[By this time, what with Manohari’s song-and-dance around the fantastic bathtub with the fake waterlilies, we’re doubling over with laughter. My sister’s kids, curious, come to see what’s up, and think this is so much fun, they join the audience too.]

While Jai is trying to make Raj fall in love with him – his main technique seems to be to break her spirit – there are other things going on. Shamsher, for instance, has decided to make good on his promise to Mangala. He has her kidnapped, and eventually imprisons her in that same tooth-gated jail dungeon where he’d once deposited the murdered ‘Maharaja’.

This gives Mangala loads of opportunity to moan and groan and make awful faces. An unknown (and unseen – she’s in a cell above Mangala’s) woman who’s in the same predicament, sympathises with Mangala and sneaks her a vial of poison, saying that this is a way to defend her, Mangala’s, honour. [Why this woman hasn’t used the poison herself is a question. Or where she got it. Security in Shamsher’s prison seems to be lax].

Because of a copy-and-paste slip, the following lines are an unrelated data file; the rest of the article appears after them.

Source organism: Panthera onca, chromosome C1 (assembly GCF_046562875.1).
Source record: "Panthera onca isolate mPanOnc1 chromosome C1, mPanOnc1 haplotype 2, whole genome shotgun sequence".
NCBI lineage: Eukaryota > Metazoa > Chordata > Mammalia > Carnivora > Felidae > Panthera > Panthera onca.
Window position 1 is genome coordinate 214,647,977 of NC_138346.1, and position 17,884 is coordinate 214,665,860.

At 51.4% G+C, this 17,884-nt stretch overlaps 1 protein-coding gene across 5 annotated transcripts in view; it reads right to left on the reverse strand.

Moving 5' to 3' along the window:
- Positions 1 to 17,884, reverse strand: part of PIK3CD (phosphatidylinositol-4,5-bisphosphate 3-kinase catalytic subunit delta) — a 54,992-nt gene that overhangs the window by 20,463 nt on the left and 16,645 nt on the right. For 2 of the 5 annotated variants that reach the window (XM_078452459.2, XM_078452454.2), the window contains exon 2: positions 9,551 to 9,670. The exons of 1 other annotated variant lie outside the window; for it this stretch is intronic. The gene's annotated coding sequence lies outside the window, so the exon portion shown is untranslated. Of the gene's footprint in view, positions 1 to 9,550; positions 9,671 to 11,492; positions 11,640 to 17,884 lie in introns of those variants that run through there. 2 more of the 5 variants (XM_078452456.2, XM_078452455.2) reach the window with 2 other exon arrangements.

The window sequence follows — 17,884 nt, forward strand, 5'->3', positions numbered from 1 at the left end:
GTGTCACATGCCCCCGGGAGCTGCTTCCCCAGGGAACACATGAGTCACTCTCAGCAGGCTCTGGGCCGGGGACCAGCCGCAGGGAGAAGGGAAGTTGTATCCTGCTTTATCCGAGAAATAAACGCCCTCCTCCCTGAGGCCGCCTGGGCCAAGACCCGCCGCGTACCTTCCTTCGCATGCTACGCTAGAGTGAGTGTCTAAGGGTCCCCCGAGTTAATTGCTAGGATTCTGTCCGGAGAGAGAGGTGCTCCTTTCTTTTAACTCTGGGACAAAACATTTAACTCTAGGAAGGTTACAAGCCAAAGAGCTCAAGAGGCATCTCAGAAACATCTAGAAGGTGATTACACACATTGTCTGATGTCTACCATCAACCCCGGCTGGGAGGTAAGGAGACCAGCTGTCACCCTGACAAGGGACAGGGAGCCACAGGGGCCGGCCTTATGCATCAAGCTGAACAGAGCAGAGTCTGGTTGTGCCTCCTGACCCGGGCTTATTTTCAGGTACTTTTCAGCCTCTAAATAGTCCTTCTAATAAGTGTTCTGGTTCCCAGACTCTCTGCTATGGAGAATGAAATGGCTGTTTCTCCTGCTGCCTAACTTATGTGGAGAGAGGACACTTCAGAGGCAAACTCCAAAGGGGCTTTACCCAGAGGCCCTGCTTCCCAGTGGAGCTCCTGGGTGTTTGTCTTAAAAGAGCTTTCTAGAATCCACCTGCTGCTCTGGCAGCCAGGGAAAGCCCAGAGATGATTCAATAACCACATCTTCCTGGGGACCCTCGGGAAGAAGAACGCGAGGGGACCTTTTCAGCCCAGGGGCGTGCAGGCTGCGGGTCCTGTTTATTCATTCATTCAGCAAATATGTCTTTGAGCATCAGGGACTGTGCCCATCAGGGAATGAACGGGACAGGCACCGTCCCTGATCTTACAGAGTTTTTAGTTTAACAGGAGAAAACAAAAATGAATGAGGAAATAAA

And, just in case we hadn’t forgotten, the real Maharaja is alive and well – and intent on making sure that the people of Tamba get their rightful due.

Much more is to come. There’ll be more songs – and some dancing, including one dance by Cuckoo, one by Nimmi, and a brief one by Sheela Naik. [Papa, watching her, says: “Doesn’t she look like that relative of ours in Calcutta? Almost as if she were a younger sister.” Considering this auntie of ours is dignified and bespectacled and grey-haired, it’s a bit hard to imagine her dressed in ghagra-choli and pirouetting… but yes, there’s a definite resemblance].